Unfortunately for me, unlike Ms. Jolie, I lacked information that would have enabled me to take action before Phase One became necessary. Therefore, Phase One interfered somewhat with Phase Two because I had to (rather unexpectedly) undergo radiation which can cause a host of problems, including affecting the blood supply to the treated area, increasing the risk of infection and of developing a hard scar capsule around the implant. Furthermore, I was not able to keep my right nipple because one of the tumours was too close to the nipple. Again I decided to just take them both off, because they can do pretty groovy nipple reconstructions by cutting a bit of skin from the top of the breast, shaping and suturing it and then eventually adding a tattoo.
Nipple-sparing mastectomies are possible but the nipples do not behave the same way as before and they may lack sensation. And of course there is always that small risk that cancer will develop in the nipple.
So, here we are five months following my implant exchange surgery. My new boobs have softened and settled. But there are a few issues. The incision on the right side (the side that was radiated) is a bit hard and therefore slightly distorts the shape of the implant from a certain angle. Also, the skin over parts of the implant is so thin that I can sometimes feel rippling (sort of like wrinkles) of the implant beneath the surface.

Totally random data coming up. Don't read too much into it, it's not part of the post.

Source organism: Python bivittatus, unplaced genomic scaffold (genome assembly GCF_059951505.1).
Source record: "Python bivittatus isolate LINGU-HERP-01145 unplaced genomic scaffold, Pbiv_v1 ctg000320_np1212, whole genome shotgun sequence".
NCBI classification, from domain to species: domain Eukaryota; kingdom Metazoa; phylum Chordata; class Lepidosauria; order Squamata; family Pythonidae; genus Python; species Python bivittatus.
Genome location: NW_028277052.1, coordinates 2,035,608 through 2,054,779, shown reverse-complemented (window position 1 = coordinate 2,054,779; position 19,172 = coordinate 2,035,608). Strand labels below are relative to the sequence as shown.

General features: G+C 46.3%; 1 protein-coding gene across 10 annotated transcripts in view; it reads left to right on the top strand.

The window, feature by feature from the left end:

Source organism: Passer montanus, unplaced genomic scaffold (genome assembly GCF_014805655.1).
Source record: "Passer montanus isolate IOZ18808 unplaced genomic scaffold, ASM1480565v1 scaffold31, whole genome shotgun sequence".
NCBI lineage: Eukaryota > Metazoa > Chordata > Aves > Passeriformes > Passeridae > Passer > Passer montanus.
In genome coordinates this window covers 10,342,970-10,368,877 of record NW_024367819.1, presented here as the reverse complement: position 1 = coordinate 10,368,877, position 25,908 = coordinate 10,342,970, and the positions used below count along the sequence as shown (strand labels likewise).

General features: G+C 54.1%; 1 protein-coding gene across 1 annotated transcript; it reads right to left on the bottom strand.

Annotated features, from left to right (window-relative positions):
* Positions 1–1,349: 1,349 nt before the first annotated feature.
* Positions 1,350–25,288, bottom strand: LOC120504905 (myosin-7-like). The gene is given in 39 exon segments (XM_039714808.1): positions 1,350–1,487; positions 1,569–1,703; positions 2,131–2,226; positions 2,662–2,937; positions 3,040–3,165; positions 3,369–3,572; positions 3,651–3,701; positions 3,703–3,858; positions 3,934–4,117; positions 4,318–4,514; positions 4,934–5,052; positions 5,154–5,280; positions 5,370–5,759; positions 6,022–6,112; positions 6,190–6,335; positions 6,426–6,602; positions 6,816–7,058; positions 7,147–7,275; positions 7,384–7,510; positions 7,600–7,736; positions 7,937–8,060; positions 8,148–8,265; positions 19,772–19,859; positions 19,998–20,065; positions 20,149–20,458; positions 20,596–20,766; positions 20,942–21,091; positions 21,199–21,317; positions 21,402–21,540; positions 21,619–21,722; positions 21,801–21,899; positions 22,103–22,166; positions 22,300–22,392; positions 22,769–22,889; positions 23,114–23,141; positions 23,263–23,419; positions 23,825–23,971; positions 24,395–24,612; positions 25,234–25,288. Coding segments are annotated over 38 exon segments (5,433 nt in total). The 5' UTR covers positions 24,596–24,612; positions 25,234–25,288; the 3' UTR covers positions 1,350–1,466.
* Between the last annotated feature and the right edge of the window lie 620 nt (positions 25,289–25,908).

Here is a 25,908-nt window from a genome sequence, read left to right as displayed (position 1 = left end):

Despite these issues, the overall result is good. Especially considering that I had radiation. Both implants remain soft and in a bra or bathing suit things generally look pretty okay.
But still, sometimes I do feel odd. I look at my reflection and I am confused by the change. The girl with long hair and big boobs has been replaced by a slimmer, smaller- and higher(!)-chested version with short curly hair.
Thanks to an infection in March, which gave me and my plastic surgeon a scare, I have not had my nipple reconstruction yet, so I sort of feel like Barbie (well, maybe a brunette Skipper Barbie because I am nowhere near voluptuous enough to be real Barbie). And I am bothered by the “seam” that the scar on the right has created. We might be able to improve the distortion with some fat grafting (during which some fat would be sucked out of my stomach — bonus — and injected in the small space between skin and silicone implant).
I know that I cannot expect perfection and I do not, particularly with an implant-based reconstruction following radiation, which is known to be problematic. I know that beating the cancer was more important than my cosmetic appearance and I accept that.
Overall I feel pretty good, but I do believe I will feel better once I have my little tweaks. The scars will continue to fade and once I have nipples, provided that goes well, my new twins will more closely approximate the real thing.
But, on occasion I do get pissed off. So let me be pissed off. You do not have to remind me that what’s important is that I don’t have cancer anymore. I know that. And please do not tell me that my cosmetic appearance doesn’t matter. In a world obsessed, and I mean obsessed with breasts and the female form? Please.
It does matter. It matters to me.